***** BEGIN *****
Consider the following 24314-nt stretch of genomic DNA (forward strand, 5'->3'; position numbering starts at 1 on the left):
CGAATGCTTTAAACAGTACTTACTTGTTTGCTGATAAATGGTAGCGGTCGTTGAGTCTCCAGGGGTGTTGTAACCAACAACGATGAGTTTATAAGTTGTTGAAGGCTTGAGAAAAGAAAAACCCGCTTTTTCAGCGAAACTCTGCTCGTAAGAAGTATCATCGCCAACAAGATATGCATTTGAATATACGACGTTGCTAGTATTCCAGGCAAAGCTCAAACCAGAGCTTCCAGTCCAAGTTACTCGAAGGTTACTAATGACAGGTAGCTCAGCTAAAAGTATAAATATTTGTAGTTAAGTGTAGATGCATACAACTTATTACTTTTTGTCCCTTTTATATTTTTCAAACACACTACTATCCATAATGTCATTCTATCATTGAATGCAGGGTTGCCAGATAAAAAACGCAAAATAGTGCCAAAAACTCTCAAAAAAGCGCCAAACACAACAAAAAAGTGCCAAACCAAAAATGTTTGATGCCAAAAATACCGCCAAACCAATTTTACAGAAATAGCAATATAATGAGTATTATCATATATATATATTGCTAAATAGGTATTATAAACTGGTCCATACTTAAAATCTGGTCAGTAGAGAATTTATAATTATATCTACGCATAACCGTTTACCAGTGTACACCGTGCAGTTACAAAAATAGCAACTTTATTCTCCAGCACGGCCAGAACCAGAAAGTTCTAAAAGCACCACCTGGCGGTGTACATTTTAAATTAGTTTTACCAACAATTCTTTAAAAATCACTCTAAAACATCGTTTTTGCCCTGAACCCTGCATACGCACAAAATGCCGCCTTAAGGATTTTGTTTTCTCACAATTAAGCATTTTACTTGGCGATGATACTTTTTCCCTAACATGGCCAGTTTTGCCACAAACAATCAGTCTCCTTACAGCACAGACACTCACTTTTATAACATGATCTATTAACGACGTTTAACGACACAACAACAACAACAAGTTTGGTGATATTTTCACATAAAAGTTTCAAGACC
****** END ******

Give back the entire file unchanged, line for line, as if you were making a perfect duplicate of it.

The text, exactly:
Consider the following 24314-nt stretch of genomic DNA (forward strand, 5'->3'; position numbering starts at 1 on the left):
CGAATGCTTTAAACAGTACTTACTTGTTTGCTGATAAATGGTAGCGGTCGTTGAGTCTCCAGGGGTGTTGTAACCAACAACGATGAGTTTATAAGTTGTTGAAGGCTTGAGAAAAGAAAAACCCGCTTTTTCAGCGAAACTCTGCTCGTAAGAAGTATCATCGCCAACAAGATATGCATTTGAATATACGACGTTGCTAGTATTCCAGGCAAAGCTCAAACCAGAGCTTCCAGTCCAAGTTACTCGAAGGTTACTAATGACAGGTAGCTCAGCTAAAAGTATAAATATTTGTAGTTAAGTGTAGATGCATACAACTTATTACTTTTTGTCCCTTTTATATTTTTCAAACACACTACTATCCATAATGTCATTCTATCATTGAATGCAGGGTTGCCAGATAAAAAACGCAAAATAGTGCCAAAAACTCTCAAAAAAGCGCCAAACACAACAAAAAAGTGCCAAACCAAAAATGTTTGATGCCAAAAATACCGCCAAACCAATTTTACAGAAATAGCAATATAATGAGTATTATCATATATATATATTGCTAAATAGGTATTATAAACTGGTCCATACTTAAAATCTGGTCAGTAGAGAATTTATAATTATATCTACGCATAACCGTTTACCAGTGTACACCGTGCAGTTACAAAAATAGCAACTTTATTCTCCAGCACGGCCAGAACCAGAAAGTTCTAAAAGCACCACCTGGCGGTGTACATTTTAAATTAGTTTTACCAACAATTCTTTAAAAATCACTCTAAAACATCGTTTTTGCCCTGAACCCTGCATACGCACAAAATGCCGCCTTAAGGATTTTGTTTTCTCACAATTAAGCATTTTACTTGGCGATGATACTTTTTCCCTAACATGGCCAGTTTTGCCACAAACAATCAGTCTCCTTACAGCACAGACACTCACTTTTATAACATGATCTATTAACGACGTTTAACGACACAACAACAACAACAAGTTTGGTGATATTTTCACATAAAAGTTTCAAGACC